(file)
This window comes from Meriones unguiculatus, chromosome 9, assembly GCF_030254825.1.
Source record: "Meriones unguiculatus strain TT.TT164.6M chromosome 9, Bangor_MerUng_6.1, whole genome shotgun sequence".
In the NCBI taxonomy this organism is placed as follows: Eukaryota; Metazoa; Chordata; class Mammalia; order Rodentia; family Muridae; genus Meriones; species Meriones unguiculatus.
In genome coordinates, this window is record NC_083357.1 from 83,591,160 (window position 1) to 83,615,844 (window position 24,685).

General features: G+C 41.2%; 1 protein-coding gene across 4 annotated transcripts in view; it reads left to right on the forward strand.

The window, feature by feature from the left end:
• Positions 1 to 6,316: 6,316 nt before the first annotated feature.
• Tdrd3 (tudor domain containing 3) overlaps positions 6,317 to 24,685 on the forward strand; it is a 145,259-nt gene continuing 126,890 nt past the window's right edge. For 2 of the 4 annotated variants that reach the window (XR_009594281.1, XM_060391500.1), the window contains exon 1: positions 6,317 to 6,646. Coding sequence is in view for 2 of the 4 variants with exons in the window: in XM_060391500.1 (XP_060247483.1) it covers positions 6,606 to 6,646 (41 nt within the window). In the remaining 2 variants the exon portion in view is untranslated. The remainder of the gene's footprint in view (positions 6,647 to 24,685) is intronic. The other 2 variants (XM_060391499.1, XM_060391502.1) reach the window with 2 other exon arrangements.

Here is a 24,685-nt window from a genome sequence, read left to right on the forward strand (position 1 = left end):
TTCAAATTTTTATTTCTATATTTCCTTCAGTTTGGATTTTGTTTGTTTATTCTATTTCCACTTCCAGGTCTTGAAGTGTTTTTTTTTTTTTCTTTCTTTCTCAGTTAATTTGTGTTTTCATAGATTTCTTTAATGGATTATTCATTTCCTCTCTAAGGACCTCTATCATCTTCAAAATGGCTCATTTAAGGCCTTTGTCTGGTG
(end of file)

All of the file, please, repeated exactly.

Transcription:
This window comes from Meriones unguiculatus, chromosome 9, assembly GCF_030254825.1.
Source record: "Meriones unguiculatus strain TT.TT164.6M chromosome 9, Bangor_MerUng_6.1, whole genome shotgun sequence".
In the NCBI taxonomy this organism is placed as follows: Eukaryota; Metazoa; Chordata; class Mammalia; order Rodentia; family Muridae; genus Meriones; species Meriones unguiculatus.
In genome coordinates, this window is record NC_083357.1 from 83,591,160 (window position 1) to 83,615,844 (window position 24,685).

General features: G+C 41.2%; 1 protein-coding gene across 4 annotated transcripts in view; it reads left to right on the forward strand.

The window, feature by feature from the left end:
• Positions 1 to 6,316: 6,316 nt before the first annotated feature.
• Tdrd3 (tudor domain containing 3) overlaps positions 6,317 to 24,685 on the forward strand; it is a 145,259-nt gene continuing 126,890 nt past the window's right edge. For 2 of the 4 annotated variants that reach the window (XR_009594281.1, XM_060391500.1), the window contains exon 1: positions 6,317 to 6,646. Coding sequence is in view for 2 of the 4 variants with exons in the window: in XM_060391500.1 (XP_060247483.1) it covers positions 6,606 to 6,646 (41 nt within the window). In the remaining 2 variants the exon portion in view is untranslated. The remainder of the gene's footprint in view (positions 6,647 to 24,685) is intronic. The other 2 variants (XM_060391499.1, XM_060391502.1) reach the window with 2 other exon arrangements.

Here is a 24,685-nt window from a genome sequence, read left to right on the forward strand (position 1 = left end):
TTCAAATTTTTATTTCTATATTTCCTTCAGTTTGGATTTTGTTTGTTTATTCTATTTCCACTTCCAGGTCTTGAAGTGTTTTTTTTTTTTTCTTTCTTTCTCAGTTAATTTGTGTTTTCATAGATTTCTTTAATGGATTATTCATTTCCTCTCTAAGGACCTCTATCATCTTCAAAATGGCTCATTTAAGGCCTTTGTCTGGTG